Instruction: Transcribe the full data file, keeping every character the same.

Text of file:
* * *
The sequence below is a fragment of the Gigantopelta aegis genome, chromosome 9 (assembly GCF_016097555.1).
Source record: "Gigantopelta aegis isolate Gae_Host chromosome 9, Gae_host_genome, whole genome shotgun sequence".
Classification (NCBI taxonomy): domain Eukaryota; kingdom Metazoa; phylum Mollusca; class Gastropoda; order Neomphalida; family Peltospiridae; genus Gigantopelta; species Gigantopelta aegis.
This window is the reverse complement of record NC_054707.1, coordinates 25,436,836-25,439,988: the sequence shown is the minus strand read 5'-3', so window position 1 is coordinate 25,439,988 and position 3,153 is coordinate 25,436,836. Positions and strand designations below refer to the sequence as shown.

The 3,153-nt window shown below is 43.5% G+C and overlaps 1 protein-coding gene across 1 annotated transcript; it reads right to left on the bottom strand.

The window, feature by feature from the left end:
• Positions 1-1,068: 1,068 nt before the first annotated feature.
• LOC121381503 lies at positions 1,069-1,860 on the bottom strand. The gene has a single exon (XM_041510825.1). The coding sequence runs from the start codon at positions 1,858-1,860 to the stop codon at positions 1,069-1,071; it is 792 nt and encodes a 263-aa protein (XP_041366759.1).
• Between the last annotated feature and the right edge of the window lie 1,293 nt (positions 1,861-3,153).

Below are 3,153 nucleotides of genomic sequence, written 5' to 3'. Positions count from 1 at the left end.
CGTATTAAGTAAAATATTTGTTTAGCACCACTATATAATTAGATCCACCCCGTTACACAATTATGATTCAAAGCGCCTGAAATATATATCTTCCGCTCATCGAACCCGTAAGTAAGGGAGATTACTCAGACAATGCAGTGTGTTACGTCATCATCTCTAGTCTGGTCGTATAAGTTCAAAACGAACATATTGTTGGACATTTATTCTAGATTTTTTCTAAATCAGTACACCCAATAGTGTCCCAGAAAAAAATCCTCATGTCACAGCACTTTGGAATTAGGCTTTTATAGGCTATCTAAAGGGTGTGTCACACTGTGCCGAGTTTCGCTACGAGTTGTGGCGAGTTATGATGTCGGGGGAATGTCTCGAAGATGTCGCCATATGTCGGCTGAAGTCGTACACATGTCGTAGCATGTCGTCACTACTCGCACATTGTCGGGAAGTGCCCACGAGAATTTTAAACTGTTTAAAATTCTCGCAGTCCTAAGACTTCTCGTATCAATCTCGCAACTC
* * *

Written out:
The sequence below is a fragment of the Gigantopelta aegis genome, chromosome 9 (assembly GCF_016097555.1).
Source record: "Gigantopelta aegis isolate Gae_Host chromosome 9, Gae_host_genome, whole genome shotgun sequence".
Classification (NCBI taxonomy): domain Eukaryota; kingdom Metazoa; phylum Mollusca; class Gastropoda; order Neomphalida; family Peltospiridae; genus Gigantopelta; species Gigantopelta aegis.
This window is the reverse complement of record NC_054707.1, coordinates 25,436,836-25,439,988: the sequence shown is the minus strand read 5'-3', so window position 1 is coordinate 25,439,988 and position 3,153 is coordinate 25,436,836. Positions and strand designations below refer to the sequence as shown.

The 3,153-nt window shown below is 43.5% G+C and overlaps 1 protein-coding gene across 1 annotated transcript; it reads right to left on the bottom strand.

The window, feature by feature from the left end:
• Positions 1-1,068: 1,068 nt before the first annotated feature.
• LOC121381503 lies at positions 1,069-1,860 on the bottom strand. The gene has a single exon (XM_041510825.1). The coding sequence runs from the start codon at positions 1,858-1,860 to the stop codon at positions 1,069-1,071; it is 792 nt and encodes a 263-aa protein (XP_041366759.1).
• Between the last annotated feature and the right edge of the window lie 1,293 nt (positions 1,861-3,153).

Below are 3,153 nucleotides of genomic sequence, written 5' to 3'. Positions count from 1 at the left end.
CGTATTAAGTAAAATATTTGTTTAGCACCACTATATAATTAGATCCACCCCGTTACACAATTATGATTCAAAGCGCCTGAAATATATATCTTCCGCTCATCGAACCCGTAAGTAAGGGAGATTACTCAGACAATGCAGTGTGTTACGTCATCATCTCTAGTCTGGTCGTATAAGTTCAAAACGAACATATTGTTGGACATTTATTCTAGATTTTTTCTAAATCAGTACACCCAATAGTGTCCCAGAAAAAAATCCTCATGTCACAGCACTTTGGAATTAGGCTTTTATAGGCTATCTAAAGGGTGTGTCACACTGTGCCGAGTTTCGCTACGAGTTGTGGCGAGTTATGATGTCGGGGGAATGTCTCGAAGATGTCGCCATATGTCGGCTGAAGTCGTACACATGTCGTAGCATGTCGTCACTACTCGCACATTGTCGGGAAGTGCCCACGAGAATTTTAAACTGTTTAAAATTCTCGCAGTCCTAAGACTTCTCGTATCAATCTCGCAACTC